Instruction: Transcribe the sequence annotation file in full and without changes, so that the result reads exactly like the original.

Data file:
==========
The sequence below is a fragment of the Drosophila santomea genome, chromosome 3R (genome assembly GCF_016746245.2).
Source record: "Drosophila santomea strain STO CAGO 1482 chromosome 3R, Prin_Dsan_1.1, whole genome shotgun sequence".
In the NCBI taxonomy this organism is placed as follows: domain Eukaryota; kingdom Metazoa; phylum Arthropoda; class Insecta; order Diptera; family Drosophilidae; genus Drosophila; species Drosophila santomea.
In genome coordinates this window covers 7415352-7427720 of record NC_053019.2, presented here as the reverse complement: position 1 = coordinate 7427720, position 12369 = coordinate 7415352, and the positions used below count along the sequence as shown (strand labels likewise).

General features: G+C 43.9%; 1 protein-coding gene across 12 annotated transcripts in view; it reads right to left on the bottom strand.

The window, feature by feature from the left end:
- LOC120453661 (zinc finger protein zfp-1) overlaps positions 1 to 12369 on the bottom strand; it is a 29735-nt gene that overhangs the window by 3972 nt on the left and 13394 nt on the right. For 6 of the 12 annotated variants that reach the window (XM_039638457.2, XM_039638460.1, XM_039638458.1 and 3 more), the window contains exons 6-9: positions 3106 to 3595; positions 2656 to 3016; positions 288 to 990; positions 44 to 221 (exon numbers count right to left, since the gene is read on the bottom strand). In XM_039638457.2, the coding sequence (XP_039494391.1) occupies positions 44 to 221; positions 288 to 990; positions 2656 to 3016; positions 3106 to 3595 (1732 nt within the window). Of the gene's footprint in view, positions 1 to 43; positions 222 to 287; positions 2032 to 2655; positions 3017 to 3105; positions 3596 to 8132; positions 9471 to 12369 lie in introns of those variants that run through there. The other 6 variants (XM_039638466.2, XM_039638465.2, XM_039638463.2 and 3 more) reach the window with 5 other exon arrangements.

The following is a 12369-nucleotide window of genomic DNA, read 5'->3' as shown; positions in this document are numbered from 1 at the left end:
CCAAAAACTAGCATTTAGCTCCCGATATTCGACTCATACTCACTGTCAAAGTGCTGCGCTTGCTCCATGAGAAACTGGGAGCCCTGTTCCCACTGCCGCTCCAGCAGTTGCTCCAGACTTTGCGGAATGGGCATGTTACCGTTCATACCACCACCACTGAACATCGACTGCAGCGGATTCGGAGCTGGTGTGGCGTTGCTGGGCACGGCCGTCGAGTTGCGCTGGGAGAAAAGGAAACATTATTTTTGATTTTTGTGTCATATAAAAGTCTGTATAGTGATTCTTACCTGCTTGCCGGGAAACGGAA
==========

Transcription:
The sequence below is a fragment of the Drosophila santomea genome, chromosome 3R (genome assembly GCF_016746245.2).
Source record: "Drosophila santomea strain STO CAGO 1482 chromosome 3R, Prin_Dsan_1.1, whole genome shotgun sequence".
In the NCBI taxonomy this organism is placed as follows: domain Eukaryota; kingdom Metazoa; phylum Arthropoda; class Insecta; order Diptera; family Drosophilidae; genus Drosophila; species Drosophila santomea.
In genome coordinates this window covers 7415352-7427720 of record NC_053019.2, presented here as the reverse complement: position 1 = coordinate 7427720, position 12369 = coordinate 7415352, and the positions used below count along the sequence as shown (strand labels likewise).

General features: G+C 43.9%; 1 protein-coding gene across 12 annotated transcripts in view; it reads right to left on the bottom strand.

The window, feature by feature from the left end:
- LOC120453661 (zinc finger protein zfp-1) overlaps positions 1 to 12369 on the bottom strand; it is a 29735-nt gene that overhangs the window by 3972 nt on the left and 13394 nt on the right. For 6 of the 12 annotated variants that reach the window (XM_039638457.2, XM_039638460.1, XM_039638458.1 and 3 more), the window contains exons 6-9: positions 3106 to 3595; positions 2656 to 3016; positions 288 to 990; positions 44 to 221 (exon numbers count right to left, since the gene is read on the bottom strand). In XM_039638457.2, the coding sequence (XP_039494391.1) occupies positions 44 to 221; positions 288 to 990; positions 2656 to 3016; positions 3106 to 3595 (1732 nt within the window). Of the gene's footprint in view, positions 1 to 43; positions 222 to 287; positions 2032 to 2655; positions 3017 to 3105; positions 3596 to 8132; positions 9471 to 12369 lie in introns of those variants that run through there. The other 6 variants (XM_039638466.2, XM_039638465.2, XM_039638463.2 and 3 more) reach the window with 5 other exon arrangements.

The following is a 12369-nucleotide window of genomic DNA, read 5'->3' as shown; positions in this document are numbered from 1 at the left end:
CCAAAAACTAGCATTTAGCTCCCGATATTCGACTCATACTCACTGTCAAAGTGCTGCGCTTGCTCCATGAGAAACTGGGAGCCCTGTTCCCACTGCCGCTCCAGCAGTTGCTCCAGACTTTGCGGAATGGGCATGTTACCGTTCATACCACCACCACTGAACATCGACTGCAGCGGATTCGGAGCTGGTGTGGCGTTGCTGGGCACGGCCGTCGAGTTGCGCTGGGAGAAAAGGAAACATTATTTTTGATTTTTGTGTCATATAAAAGTCTGTATAGTGATTCTTACCTGCTTGCCGGGAAACGGAA